First brush with poverty
Back here at 168 Cathedral Street it’s a weekend in 1970 and Yvonne has asked a couple of us to go with her to visit an old woman who lives in the narrow, dingy street that parallels Broughton Lane on its western side.
We exit the back gate of 168 and turn left, then right into this little neglected street lined with old, dusty, down-at-heel workers cottages from last century. To middle class kids like us, it seems so other-worldly, so alien, so romantic.
Her house is typical of the small, one-level dwellings of the street. An old brick structure, solidly built and with a rusty iron roof, it is dingy inside but not visibly dirty.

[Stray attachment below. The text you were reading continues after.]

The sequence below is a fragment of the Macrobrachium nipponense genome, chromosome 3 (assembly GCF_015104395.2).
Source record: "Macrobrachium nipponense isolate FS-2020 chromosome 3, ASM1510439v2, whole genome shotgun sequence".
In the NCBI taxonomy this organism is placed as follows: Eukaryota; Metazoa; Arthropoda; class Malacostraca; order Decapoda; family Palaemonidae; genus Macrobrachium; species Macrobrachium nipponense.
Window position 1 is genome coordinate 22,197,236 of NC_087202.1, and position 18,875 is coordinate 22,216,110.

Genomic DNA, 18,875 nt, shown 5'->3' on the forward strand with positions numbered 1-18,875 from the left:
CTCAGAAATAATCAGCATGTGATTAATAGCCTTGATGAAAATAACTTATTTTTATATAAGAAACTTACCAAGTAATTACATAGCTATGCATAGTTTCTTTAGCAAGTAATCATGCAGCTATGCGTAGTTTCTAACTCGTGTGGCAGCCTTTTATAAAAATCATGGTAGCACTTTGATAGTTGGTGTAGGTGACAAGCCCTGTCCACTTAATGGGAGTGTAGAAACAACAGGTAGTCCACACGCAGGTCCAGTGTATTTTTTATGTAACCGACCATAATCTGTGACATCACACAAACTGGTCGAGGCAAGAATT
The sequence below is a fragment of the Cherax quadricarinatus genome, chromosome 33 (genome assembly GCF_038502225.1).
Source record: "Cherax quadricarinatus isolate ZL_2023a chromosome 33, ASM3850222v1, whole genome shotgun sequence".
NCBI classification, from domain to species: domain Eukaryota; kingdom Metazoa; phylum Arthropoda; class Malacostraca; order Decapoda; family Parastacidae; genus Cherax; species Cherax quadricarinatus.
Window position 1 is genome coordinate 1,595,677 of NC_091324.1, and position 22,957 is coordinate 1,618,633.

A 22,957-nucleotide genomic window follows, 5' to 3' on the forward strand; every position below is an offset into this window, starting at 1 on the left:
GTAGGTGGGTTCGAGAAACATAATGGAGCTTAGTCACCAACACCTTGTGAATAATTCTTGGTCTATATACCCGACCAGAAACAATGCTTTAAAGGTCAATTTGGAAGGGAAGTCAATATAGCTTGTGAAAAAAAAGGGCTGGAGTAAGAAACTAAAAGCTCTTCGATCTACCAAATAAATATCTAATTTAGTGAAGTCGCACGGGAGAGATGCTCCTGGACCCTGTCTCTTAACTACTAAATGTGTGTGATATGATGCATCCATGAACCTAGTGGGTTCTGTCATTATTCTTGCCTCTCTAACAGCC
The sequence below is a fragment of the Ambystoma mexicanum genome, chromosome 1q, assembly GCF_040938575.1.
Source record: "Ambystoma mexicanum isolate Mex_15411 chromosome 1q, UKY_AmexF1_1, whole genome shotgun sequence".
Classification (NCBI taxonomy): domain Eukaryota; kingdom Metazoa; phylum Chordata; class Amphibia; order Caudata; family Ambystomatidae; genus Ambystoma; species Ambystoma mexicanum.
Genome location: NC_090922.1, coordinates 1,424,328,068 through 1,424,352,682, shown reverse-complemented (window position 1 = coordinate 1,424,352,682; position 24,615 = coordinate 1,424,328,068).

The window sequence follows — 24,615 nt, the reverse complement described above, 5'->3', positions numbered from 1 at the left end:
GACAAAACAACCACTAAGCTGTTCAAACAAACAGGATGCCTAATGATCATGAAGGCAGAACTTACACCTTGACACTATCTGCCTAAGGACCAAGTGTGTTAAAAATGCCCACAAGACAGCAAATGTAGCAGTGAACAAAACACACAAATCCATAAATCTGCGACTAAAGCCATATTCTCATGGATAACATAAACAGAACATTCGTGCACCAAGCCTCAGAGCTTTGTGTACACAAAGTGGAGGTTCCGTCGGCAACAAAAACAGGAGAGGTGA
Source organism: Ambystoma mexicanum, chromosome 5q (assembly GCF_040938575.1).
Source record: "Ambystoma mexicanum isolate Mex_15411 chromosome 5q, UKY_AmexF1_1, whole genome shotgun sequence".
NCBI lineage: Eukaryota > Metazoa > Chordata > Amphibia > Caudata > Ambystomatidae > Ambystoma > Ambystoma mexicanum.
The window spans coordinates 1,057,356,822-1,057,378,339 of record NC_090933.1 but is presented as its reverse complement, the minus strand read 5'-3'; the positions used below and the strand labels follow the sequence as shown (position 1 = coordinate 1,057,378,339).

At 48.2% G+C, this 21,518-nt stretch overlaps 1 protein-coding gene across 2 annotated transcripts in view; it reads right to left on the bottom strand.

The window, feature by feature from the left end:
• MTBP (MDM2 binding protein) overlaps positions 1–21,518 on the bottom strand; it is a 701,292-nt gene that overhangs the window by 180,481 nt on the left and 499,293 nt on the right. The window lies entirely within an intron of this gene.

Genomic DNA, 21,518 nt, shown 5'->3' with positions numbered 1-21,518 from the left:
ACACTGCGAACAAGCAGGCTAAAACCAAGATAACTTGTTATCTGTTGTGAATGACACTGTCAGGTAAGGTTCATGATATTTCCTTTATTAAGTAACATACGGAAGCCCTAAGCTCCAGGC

She must be in her seventies. We realise this when we meet her, the woman who lives there. She is slight of build and stooped as if life has overburdened her. She says little and it is mostly Yvonne who speaks with her for it is she that has made first contact.
I don’t know what she thinks of these young people who have unexpectedly turned up at her door and I don’t know how Yvonne got to know her. What we all find remarkable and a little hard to believe is that she lives here, adjacent to the centre of an affluent city, in a little house without electricity. Perhaps she is simply too poor to pay her power bills, we rationalise later.
This brief visit is the first contact that any of us have had with poverty. It has been surprising and a little confusing.